I have seen many benefits to having students lead workshops. Attributes and Attitudes students have developed from this process:

  • Empathy for other students and the teacher.
  • Risk Taking
  • Growth Mindset
  • Shared Responsibility of learning
  • Motivation
  • Metacognition

This is still very much a work in progress. I have been learning from my mistakes as I go.  Some of the questions I have fumbled through have been:

How do I schedule this?

  • At first I just wrote workshop topics on the white board and had students sign up.
  • Then I moved to nicer looking erasable sheets that students would sign up for on a Monday but this presented a logistical nightmare as I would try to quickly schedule the workshops on Monday morning for workshops occurring that same day.
  • I have moved to a digital system where I list some possible workshop options for Math  and Literacy  on a Google Doc and share that doc with students on a Friday. Students can sign up for workshops they are interested in attending or leading and or they can add a new topic they would like to attend or lead. Over the weekend I assign times for each of those workshops and share it with the students on Monday so that they can set  goals and create their weekly schedule.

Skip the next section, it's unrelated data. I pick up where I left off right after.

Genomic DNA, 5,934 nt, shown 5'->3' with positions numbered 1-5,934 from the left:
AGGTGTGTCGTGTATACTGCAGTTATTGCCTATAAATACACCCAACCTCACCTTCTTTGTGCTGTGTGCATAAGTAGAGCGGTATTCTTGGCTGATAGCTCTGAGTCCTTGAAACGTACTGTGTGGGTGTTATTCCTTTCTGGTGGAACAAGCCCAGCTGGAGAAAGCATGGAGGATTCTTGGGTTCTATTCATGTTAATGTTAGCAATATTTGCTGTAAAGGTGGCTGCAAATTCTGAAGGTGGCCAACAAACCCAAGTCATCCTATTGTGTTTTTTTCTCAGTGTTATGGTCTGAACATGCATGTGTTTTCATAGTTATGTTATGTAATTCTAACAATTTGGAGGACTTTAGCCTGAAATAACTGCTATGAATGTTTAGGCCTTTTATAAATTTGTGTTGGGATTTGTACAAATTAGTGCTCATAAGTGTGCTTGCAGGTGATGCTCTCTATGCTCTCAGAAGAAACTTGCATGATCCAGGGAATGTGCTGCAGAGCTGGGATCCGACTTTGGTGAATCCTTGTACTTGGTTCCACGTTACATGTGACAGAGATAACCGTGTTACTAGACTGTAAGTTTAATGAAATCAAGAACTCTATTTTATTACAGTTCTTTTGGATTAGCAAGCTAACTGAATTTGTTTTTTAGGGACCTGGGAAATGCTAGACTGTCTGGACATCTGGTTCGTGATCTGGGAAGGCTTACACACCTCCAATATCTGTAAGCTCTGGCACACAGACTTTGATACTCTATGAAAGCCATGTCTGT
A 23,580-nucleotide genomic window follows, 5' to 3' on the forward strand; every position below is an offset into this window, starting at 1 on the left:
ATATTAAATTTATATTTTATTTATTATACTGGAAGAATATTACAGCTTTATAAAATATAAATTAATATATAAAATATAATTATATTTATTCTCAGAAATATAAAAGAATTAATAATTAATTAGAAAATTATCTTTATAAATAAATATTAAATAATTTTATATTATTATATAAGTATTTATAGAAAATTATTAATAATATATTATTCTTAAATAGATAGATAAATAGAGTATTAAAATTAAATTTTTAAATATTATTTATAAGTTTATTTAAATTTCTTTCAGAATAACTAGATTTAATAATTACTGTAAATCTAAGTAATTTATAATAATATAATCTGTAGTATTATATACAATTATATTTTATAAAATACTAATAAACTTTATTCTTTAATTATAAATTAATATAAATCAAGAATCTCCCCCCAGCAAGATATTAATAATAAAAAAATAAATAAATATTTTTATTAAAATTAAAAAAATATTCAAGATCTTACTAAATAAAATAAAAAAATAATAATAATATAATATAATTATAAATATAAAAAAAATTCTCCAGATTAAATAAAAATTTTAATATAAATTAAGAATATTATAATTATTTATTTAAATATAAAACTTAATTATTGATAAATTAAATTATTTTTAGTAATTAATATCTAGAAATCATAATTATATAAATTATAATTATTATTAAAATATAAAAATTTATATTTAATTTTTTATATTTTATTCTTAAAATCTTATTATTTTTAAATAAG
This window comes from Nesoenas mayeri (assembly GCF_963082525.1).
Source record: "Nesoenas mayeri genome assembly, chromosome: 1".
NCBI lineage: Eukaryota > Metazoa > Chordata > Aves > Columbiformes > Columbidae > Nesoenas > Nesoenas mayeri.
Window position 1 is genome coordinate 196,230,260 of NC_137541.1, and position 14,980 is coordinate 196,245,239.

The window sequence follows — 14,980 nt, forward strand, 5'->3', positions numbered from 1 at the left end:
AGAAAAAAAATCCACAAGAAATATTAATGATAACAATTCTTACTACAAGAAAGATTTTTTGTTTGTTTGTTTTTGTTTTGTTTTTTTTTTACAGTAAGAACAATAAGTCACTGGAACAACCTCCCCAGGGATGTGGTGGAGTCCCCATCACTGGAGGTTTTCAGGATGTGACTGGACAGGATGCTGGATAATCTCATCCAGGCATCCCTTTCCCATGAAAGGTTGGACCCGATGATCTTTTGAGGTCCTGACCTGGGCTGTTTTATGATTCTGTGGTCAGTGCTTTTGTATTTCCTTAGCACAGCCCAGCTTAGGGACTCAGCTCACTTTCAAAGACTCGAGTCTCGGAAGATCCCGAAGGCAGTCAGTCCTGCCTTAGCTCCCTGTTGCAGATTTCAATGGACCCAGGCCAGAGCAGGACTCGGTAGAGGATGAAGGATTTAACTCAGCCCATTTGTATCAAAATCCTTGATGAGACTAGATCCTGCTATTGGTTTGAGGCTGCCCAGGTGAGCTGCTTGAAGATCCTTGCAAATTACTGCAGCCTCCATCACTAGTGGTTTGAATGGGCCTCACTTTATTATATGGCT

How do I manage student behavior?

  • There is some sad part of me that giggles when my students are leading a workshop and turn to me in exasperation “Ms. Mindy, they signed up for the workshop but they aren’t listening. Teaching is hard.”  Generally the more opportunities students have had to lead workshops the better they behave when they attend workshops.

One of my students explained the experience well when they said,

How do I know if they have learned the concept if it wasn’t me leading the workshop?

  • I check in with participants after the workshop to quickly see if they understand. I also require them to show evidence that they have achieved their learning goal by documenting it on their blog.  The blogging part is a work in progress. Some students forget to take a picture of their work or don’t have much to show.

    Student’s blog reflection on his Math goal for last week.

How do I ensure quality teaching?

  • I touch base with the leaders ahead of time. Sometimes they are leading a lesson I taught them the week before in a teacher led workshops. Other times it is a brand new workshop. In that case we discuss  how they will teach it and what materials they will need.

One participant reflected on what it is like to attend a student led workshop.